Manchester Histories Festival

Angel Meadow, Gravestone Genealogy with Friends of Angle Meadow

Monday 7 December 2015

2014 Manchester Histories' Community Award Judges' Recommended prize winners - Friends of Angel Meadow and Manchester and Lancashire Family History Society have written this insightful blog post about their joint project and what they have done since winning the award.

St Michael’s Flags and Angel Meadow park is situated close to Manchester city centre, near to the new Co-operative Group headquarters. St Michael’s Church stood on the site and LS Lowry depicted the area in several of his paintings.

Angel Meadow was originally on the outskirts of the city [Manchester] and was once a field of wildflowers sloping down to the River Irk. Fast forward a few hundred years and it was described as “the lowest, most filthy, most unhealthy and most wicked locality in Manchester”. After the Industrial Revolution, the area became an Irish slum and land next to the old church became a paupers burial ground. An estimated 30,000 bodies are buried here. The German philosopher, social scientist and journalist, Friedrich Engels studied the area for his Conditions of the Working Classes in England (1845).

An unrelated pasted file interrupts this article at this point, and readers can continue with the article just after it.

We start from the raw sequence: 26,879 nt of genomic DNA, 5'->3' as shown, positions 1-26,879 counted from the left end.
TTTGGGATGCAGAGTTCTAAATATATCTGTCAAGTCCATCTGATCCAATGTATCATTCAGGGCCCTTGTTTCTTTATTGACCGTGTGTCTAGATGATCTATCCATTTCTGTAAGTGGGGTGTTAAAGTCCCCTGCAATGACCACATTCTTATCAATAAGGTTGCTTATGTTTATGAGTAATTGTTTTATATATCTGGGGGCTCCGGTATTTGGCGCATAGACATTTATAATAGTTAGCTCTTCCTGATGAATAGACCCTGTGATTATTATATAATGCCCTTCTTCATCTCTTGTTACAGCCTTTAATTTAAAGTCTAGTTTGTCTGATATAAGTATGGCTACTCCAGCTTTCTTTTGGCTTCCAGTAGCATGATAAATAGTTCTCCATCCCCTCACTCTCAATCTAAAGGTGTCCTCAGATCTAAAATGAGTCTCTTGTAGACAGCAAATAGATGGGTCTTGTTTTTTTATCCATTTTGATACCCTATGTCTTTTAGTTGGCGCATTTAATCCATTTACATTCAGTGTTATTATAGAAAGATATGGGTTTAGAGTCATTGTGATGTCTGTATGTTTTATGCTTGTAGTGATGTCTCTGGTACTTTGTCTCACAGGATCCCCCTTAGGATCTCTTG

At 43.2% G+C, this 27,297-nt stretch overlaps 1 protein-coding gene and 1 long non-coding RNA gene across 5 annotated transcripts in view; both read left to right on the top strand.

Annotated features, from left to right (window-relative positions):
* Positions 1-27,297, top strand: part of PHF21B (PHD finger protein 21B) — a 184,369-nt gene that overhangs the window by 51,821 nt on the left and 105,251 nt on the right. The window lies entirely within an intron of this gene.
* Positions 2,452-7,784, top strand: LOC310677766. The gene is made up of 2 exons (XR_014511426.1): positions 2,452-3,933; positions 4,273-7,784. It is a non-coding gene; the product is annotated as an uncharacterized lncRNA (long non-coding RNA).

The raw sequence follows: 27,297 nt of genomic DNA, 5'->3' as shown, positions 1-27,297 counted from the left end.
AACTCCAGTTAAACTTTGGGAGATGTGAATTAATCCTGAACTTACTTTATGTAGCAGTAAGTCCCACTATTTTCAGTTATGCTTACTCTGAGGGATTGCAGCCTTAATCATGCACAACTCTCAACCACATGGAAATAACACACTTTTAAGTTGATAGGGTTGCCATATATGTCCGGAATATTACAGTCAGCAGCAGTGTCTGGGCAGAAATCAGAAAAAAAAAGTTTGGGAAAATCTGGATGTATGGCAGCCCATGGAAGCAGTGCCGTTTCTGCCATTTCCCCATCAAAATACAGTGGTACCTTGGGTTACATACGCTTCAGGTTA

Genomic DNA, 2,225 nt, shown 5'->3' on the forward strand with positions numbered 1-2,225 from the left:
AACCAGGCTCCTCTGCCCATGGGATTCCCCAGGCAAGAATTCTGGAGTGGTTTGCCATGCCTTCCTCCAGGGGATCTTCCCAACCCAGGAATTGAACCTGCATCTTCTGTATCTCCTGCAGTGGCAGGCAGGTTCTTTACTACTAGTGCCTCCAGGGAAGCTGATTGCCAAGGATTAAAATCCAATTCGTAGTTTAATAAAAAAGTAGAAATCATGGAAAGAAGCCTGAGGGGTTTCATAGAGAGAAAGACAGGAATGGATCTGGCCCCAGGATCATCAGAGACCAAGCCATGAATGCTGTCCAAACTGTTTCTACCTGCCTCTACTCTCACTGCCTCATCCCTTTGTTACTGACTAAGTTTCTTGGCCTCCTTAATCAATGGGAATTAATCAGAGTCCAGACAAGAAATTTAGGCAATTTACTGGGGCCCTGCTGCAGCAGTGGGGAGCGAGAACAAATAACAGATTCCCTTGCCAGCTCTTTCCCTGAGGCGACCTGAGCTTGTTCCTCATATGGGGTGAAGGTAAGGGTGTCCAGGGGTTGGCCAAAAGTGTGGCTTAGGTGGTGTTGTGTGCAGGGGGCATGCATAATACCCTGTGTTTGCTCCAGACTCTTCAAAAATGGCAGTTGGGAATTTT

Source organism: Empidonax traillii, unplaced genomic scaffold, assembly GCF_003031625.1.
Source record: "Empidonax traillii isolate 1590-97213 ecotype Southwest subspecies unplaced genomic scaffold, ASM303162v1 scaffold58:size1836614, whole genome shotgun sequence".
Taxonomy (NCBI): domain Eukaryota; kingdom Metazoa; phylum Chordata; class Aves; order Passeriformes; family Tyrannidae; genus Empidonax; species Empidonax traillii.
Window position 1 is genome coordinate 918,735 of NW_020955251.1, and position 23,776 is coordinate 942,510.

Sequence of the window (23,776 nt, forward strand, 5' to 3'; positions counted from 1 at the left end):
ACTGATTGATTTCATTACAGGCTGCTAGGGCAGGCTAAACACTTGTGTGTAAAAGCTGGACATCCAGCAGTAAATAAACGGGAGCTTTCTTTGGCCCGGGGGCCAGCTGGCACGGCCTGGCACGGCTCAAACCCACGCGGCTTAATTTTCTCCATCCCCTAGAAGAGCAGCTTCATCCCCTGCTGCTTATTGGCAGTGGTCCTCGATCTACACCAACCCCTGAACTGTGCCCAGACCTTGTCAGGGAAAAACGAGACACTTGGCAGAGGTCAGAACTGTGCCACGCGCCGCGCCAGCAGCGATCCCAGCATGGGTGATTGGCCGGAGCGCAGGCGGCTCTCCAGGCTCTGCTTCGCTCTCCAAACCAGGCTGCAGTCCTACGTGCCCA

Friends of Angel Meadow or FOAM was formed in 2004 in Degeneration of Angel MeadowManchester. Since then, the area has been transformed from an abandoned, unloved site into a green retreat amid the bustle of the city.

All that remains of the church today is around 50 gravestones which form part of a planting area within the park. Members of FOAM and park users had often asked about the histories and fates of people inscribed on these stones and we frequently come across tourists visiting the park after discovering ancestors with links to the area. This interest led to a collaboration between Manchester and Lancashire Family History Society (MLFHS) and FOAM to look into the people behind the names and the “Who Do You Think They Were?” project was born.

Our aim [through the project] was to discover more about the people buried in this historical park. Along the way our volunteers learnt about genealogical research, most for the first time. We discovered links to interesting Manchester characters and made contact with descendants in far flung places who were as excited as we were to discover their links to Manchester and its history.

MLFHS were incredibly supportive from the outset. Their burial ground expert, John Marsden, spoke at our Community Day and provided a help sheet explaining how to get started for novice genealogists. MLFHS ran sessions for FOAM volunteers.MLFHS did in-fact carry out a survey of the stones and their inscriptions in 1968, but FOAM’s survey in 2013 found that only 40% of those stones were still in situ. This meant that it was even more important to document this information and history for posterity as who knows what may happen in the next 40 years!

In 2014 FOAM and MLFHS were awarded a Judges' Recommended Prize of a trophy and cash prize in the Manchester Histories' Community Awards for the project ‘Angel Meadow Gravestone Genealogy’.